Similarly, Jeremiah compares those who turn away from God to stunted shrubs in the desert, and says that those who trust in the Lord are like trees growing by a river, with roots reaching into the water, not bothered by drought, staying green and producing fruit all the time (almost the same text!). One could certainly delight in that analogy, and think about the strength, the groundedness, the fruitfulness of the riverside trees.

But I think the real theme is hope—hope for the security, confidence, ability to withstand difficult times, and inner peace that come with trusting in the love of God. The prophet and the psalmist are telling us that without God, we can’t be like the riverside trees, but with God we can. Further along, in verse 13, Jeremiah calls God “the Hope of Israel.”

Luke’s story about the Rich Man and Lazarus ends with father Abraham telling the Rich Man that his brothers have Moses and the prophets and they should listen to them. That goes for us, too: don’t be the chaff that gets thrown to the wind, or a stunted shrub in the desert! Turn to God in every facet of your life. Listen to Moses and the prophets!

Bill Josey

Appointed readings for today: Jeremiah 17:5-10, Psalm 1, Luke 16:19-31

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Wednesday in the Second Week of Lent

The Sovereignty of God
The word that came to Jeremiah from the Lord: “Come, go down to the potter’s house, and there I will let you hear my words.” So I went down to the potter’s house, and there he was working at his wheel. The vessel he was making of clay was spoiled in the potter’s hand, and he reworked it into another vessel, as seemed good to him.
Jeremiah 18:1-4

It is tempting to believe that we have total control over our lives. Our modern society drills that message into our brains from childhood to retirement. But that’s a myth. I’m sure you can think of some events or circumstances you had no control over that affected your life. So who’s in control? You’ve probably seen the catchphrase on the internet and on church signs: “God is in control.”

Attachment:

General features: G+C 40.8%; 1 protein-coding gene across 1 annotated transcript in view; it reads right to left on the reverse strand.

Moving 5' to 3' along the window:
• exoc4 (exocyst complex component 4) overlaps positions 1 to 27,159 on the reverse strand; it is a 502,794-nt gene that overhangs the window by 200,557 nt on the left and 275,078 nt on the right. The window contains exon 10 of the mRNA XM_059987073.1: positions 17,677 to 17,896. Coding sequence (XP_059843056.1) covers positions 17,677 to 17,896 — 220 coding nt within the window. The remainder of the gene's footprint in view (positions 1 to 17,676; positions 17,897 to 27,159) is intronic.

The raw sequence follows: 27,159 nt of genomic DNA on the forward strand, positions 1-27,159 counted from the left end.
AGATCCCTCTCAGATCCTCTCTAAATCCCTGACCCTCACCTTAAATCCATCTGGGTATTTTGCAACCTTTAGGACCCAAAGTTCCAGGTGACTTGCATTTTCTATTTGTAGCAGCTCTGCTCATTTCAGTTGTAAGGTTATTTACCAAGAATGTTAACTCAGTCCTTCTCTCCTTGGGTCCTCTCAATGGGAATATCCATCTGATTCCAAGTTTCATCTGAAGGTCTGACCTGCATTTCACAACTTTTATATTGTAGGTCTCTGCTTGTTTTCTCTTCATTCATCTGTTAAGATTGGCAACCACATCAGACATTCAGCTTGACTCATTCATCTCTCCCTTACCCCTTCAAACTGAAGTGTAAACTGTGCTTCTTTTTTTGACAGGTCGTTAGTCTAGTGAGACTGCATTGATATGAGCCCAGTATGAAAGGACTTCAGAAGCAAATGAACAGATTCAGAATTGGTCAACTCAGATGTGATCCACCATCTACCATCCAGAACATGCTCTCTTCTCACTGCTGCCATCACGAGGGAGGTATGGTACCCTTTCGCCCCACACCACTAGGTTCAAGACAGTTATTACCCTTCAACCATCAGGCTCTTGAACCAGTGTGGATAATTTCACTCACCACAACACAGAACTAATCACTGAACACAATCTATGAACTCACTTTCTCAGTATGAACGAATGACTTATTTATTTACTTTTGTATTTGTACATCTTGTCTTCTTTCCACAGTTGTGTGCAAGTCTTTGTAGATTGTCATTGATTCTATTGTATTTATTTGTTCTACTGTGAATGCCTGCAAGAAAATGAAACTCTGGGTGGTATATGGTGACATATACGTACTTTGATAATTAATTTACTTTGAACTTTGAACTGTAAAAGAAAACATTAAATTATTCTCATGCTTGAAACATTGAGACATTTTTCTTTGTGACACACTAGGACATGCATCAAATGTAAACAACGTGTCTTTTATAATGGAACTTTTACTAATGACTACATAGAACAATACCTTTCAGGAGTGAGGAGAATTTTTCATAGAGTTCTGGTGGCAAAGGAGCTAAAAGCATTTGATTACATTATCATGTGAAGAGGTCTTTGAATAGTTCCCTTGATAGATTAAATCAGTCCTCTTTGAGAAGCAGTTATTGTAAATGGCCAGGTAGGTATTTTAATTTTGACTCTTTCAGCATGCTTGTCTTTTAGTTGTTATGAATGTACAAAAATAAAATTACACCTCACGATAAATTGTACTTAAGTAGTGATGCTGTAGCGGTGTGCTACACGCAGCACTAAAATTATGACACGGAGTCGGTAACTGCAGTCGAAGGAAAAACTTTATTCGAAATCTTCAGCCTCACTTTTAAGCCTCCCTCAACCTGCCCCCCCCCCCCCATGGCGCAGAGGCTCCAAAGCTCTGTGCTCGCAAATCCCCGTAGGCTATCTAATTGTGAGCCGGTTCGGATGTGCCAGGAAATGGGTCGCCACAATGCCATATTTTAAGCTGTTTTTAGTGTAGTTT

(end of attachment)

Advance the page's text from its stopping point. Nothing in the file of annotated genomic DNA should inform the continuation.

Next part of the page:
Jeremiah learned this lesson when God told him to go down to the potter’s house. There were three elements in what he saw: the clay, the potter, and the wheel. Jeremiah knew, as he watched the potter shaping and molding the clay, that he was looking at a metaphor? of himself, and of every man, and of every nation. We are the clay. And looking at the potter, it became clear to Jeremiah that the potter represented God. God was the Great Potter, with absolute power? over the clay to make it what he wanted it to be.

But if the potter is God and we are the clay, what is the wheel? The wheel can be thought of as the turning circumstances of our lives, under the control of the Potter, for it is the potter’s foot that guides the wheel. As our lives are being shaped and molded by the Great Potter, it is the circumstances of life that bring us again and again under the pressure of the molding fingers of the Potter, so that he shapes each of us according to his will. And so we see that God is sovereign over us and has the sovereign right to make each of us what He wants us to be.